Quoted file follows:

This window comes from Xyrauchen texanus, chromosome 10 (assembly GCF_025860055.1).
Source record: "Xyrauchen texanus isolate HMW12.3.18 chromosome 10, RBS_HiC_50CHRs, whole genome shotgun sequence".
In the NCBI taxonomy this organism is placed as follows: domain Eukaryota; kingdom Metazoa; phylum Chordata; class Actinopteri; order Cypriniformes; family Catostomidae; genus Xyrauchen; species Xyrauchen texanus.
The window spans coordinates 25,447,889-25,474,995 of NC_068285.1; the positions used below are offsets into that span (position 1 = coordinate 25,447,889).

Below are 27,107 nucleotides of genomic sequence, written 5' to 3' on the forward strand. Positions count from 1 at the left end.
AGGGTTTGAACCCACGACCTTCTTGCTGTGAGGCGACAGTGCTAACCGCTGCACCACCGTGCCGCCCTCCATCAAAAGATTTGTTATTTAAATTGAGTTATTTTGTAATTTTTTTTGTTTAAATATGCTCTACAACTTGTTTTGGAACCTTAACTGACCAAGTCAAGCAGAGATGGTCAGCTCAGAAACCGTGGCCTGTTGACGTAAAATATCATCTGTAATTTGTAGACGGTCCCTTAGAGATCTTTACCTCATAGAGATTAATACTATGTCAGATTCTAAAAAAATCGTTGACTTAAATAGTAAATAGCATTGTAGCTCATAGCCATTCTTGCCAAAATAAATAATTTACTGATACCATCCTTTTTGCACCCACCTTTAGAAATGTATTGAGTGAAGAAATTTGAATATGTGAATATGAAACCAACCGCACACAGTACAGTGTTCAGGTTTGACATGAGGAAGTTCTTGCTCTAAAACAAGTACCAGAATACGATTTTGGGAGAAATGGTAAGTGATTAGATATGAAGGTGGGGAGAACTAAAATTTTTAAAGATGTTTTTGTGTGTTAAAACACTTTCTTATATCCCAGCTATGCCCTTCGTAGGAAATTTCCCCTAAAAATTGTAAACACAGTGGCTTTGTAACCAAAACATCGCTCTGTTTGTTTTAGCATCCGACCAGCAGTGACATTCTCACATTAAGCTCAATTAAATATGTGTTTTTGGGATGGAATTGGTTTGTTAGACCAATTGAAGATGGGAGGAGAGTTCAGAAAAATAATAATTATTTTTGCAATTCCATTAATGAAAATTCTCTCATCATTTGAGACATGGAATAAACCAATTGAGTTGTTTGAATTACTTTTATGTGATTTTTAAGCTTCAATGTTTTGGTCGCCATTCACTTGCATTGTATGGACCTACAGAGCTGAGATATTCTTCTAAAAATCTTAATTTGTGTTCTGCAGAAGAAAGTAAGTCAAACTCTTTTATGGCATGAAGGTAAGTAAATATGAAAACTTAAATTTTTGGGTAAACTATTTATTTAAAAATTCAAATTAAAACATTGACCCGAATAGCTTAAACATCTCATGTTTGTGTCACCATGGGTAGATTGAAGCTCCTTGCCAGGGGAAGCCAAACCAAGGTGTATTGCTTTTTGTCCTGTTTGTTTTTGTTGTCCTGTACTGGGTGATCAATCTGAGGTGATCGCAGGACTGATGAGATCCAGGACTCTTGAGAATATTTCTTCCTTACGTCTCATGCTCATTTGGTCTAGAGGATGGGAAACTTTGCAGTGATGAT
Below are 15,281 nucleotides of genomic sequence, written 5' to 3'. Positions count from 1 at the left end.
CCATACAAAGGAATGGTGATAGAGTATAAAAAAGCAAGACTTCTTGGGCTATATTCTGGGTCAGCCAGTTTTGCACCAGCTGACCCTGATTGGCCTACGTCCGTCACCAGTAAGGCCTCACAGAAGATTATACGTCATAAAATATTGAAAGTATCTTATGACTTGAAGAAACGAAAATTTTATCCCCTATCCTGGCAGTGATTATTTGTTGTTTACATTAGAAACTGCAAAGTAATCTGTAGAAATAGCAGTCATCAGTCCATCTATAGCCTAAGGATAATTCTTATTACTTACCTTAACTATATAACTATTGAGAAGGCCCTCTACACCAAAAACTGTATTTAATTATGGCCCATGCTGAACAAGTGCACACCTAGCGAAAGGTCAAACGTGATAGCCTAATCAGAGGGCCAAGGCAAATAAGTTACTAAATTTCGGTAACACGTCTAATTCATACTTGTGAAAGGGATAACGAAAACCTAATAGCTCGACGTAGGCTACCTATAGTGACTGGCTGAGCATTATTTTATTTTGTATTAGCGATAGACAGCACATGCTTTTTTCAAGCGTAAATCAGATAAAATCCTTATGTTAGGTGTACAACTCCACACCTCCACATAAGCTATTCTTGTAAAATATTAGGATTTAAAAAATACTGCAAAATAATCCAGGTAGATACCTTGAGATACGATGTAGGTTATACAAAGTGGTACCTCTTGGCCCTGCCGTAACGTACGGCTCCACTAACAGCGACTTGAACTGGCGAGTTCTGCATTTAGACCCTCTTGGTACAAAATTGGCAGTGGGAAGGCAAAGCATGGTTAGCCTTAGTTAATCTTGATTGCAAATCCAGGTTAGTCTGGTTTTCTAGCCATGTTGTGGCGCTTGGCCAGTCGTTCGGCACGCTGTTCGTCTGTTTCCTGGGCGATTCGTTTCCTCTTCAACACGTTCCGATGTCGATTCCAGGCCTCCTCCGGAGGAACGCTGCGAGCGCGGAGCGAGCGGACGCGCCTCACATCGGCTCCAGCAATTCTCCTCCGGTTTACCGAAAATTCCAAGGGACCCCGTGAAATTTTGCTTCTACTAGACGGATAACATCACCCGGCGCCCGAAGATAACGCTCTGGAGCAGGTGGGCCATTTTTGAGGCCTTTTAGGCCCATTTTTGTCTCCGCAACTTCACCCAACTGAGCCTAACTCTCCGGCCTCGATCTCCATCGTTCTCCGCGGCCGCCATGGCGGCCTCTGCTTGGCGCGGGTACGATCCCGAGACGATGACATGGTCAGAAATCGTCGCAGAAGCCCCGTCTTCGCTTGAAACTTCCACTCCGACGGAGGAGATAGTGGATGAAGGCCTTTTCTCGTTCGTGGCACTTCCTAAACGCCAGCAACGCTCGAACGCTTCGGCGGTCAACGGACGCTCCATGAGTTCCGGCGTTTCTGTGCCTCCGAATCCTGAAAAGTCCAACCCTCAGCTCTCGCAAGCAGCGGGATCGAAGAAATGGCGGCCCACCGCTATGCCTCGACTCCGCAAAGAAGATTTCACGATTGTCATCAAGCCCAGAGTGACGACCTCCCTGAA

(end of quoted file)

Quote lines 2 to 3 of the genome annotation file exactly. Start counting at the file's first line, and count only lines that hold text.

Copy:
Source record: "Xyrauchen texanus isolate HMW12.3.18 chromosome 10, RBS_HiC_50CHRs, whole genome shotgun sequence".
In the NCBI taxonomy this organism is placed as follows: domain Eukaryota; kingdom Metazoa; phylum Chordata; class Actinopteri; order Cypriniformes; family Catostomidae; genus Xyrauchen; species Xyrauchen texanus.